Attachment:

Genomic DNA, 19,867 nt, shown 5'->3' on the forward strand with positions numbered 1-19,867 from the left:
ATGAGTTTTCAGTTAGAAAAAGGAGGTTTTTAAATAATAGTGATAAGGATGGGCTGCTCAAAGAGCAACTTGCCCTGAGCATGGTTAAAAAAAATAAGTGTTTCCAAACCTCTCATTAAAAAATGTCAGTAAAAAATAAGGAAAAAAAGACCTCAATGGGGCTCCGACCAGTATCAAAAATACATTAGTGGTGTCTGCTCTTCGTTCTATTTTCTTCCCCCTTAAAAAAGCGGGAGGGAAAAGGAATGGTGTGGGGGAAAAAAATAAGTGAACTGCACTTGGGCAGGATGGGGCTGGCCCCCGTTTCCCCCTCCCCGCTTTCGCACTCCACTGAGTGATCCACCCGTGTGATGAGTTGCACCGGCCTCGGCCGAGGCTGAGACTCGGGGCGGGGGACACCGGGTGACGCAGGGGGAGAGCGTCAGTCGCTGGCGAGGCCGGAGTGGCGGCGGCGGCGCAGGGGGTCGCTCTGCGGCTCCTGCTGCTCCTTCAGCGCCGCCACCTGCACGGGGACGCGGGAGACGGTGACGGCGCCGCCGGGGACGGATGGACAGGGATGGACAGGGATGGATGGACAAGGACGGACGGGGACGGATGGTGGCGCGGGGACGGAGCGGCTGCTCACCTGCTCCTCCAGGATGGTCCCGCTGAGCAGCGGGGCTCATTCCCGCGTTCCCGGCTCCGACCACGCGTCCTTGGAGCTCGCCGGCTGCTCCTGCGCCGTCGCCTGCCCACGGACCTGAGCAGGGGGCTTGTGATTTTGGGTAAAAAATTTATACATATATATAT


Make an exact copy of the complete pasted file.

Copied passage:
Genomic DNA, 19,867 nt, shown 5'->3' on the forward strand with positions numbered 1-19,867 from the left:
ATGAGTTTTCAGTTAGAAAAAGGAGGTTTTTAAATAATAGTGATAAGGATGGGCTGCTCAAAGAGCAACTTGCCCTGAGCATGGTTAAAAAAAATAAGTGTTTCCAAACCTCTCATTAAAAAATGTCAGTAAAAAATAAGGAAAAAAAGACCTCAATGGGGCTCCGACCAGTATCAAAAATACATTAGTGGTGTCTGCTCTTCGTTCTATTTTCTTCCCCCTTAAAAAAGCGGGAGGGAAAAGGAATGGTGTGGGGGAAAAAAATAAGTGAACTGCACTTGGGCAGGATGGGGCTGGCCCCCGTTTCCCCCTCCCCGCTTTCGCACTCCACTGAGTGATCCACCCGTGTGATGAGTTGCACCGGCCTCGGCCGAGGCTGAGACTCGGGGCGGGGGACACCGGGTGACGCAGGGGGAGAGCGTCAGTCGCTGGCGAGGCCGGAGTGGCGGCGGCGGCGCAGGGGGTCGCTCTGCGGCTCCTGCTGCTCCTTCAGCGCCGCCACCTGCACGGGGACGCGGGAGACGGTGACGGCGCCGCCGGGGACGGATGGACAGGGATGGACAGGGATGGATGGACAAGGACGGACGGGGACGGATGGTGGCGCGGGGACGGAGCGGCTGCTCACCTGCTCCTCCAGGATGGTCCCGCTGAGCAGCGGGGCTCATTCCCGCGTTCCCGGCTCCGACCACGCGTCCTTGGAGCTCGCCGGCTGCTCCTGCGCCGTCGCCTGCCCACGGACCTGAGCAGGGGGCTTGTGATTTTGGGTAAAAAATTTATACATATATATAT